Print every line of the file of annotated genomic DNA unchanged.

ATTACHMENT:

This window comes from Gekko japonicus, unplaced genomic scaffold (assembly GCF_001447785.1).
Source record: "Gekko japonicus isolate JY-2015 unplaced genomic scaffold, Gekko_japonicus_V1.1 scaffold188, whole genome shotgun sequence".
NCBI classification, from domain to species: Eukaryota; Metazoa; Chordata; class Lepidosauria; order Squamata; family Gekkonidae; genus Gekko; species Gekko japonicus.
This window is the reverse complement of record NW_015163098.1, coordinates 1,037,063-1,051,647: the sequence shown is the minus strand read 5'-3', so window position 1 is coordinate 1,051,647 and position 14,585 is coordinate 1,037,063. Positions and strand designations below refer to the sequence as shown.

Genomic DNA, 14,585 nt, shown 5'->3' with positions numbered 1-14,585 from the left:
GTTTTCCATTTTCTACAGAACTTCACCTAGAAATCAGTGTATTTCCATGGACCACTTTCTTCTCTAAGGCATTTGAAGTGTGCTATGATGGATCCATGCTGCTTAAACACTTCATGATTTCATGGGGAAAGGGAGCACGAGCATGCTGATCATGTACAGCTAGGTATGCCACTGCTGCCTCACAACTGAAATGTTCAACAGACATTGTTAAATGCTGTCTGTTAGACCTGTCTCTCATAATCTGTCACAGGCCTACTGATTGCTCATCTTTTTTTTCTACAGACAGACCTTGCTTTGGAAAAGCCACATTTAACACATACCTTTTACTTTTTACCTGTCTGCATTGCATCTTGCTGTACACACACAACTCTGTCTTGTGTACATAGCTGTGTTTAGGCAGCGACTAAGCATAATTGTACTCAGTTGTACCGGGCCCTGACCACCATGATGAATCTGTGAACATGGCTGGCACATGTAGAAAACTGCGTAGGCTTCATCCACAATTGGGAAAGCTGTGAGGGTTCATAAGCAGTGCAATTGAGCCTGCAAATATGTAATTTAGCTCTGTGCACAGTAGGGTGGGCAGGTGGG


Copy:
This window comes from Gekko japonicus, unplaced genomic scaffold (assembly GCF_001447785.1).
Source record: "Gekko japonicus isolate JY-2015 unplaced genomic scaffold, Gekko_japonicus_V1.1 scaffold188, whole genome shotgun sequence".
NCBI classification, from domain to species: Eukaryota; Metazoa; Chordata; class Lepidosauria; order Squamata; family Gekkonidae; genus Gekko; species Gekko japonicus.
This window is the reverse complement of record NW_015163098.1, coordinates 1,037,063-1,051,647: the sequence shown is the minus strand read 5'-3', so window position 1 is coordinate 1,051,647 and position 14,585 is coordinate 1,037,063. Positions and strand designations below refer to the sequence as shown.

Genomic DNA, 14,585 nt, shown 5'->3' with positions numbered 1-14,585 from the left:
GTTTTCCATTTTCTACAGAACTTCACCTAGAAATCAGTGTATTTCCATGGACCACTTTCTTCTCTAAGGCATTTGAAGTGTGCTATGATGGATCCATGCTGCTTAAACACTTCATGATTTCATGGGGAAAGGGAGCACGAGCATGCTGATCATGTACAGCTAGGTATGCCACTGCTGCCTCACAACTGAAATGTTCAACAGACATTGTTAAATGCTGTCTGTTAGACCTGTCTCTCATAATCTGTCACAGGCCTACTGATTGCTCATCTTTTTTTTCTACAGACAGACCTTGCTTTGGAAAAGCCACATTTAACACATACCTTTTACTTTTTACCTGTCTGCATTGCATCTTGCTGTACACACACAACTCTGTCTTGTGTACATAGCTGTGTTTAGGCAGCGACTAAGCATAATTGTACTCAGTTGTACCGGGCCCTGACCACCATGATGAATCTGTGAACATGGCTGGCACATGTAGAAAACTGCGTAGGCTTCATCCACAATTGGGAAAGCTGTGAGGGTTCATAAGCAGTGCAATTGAGCCTGCAAATATGTAATTTAGCTCTGTGCACAGTAGGGTGGGCAGGTGGG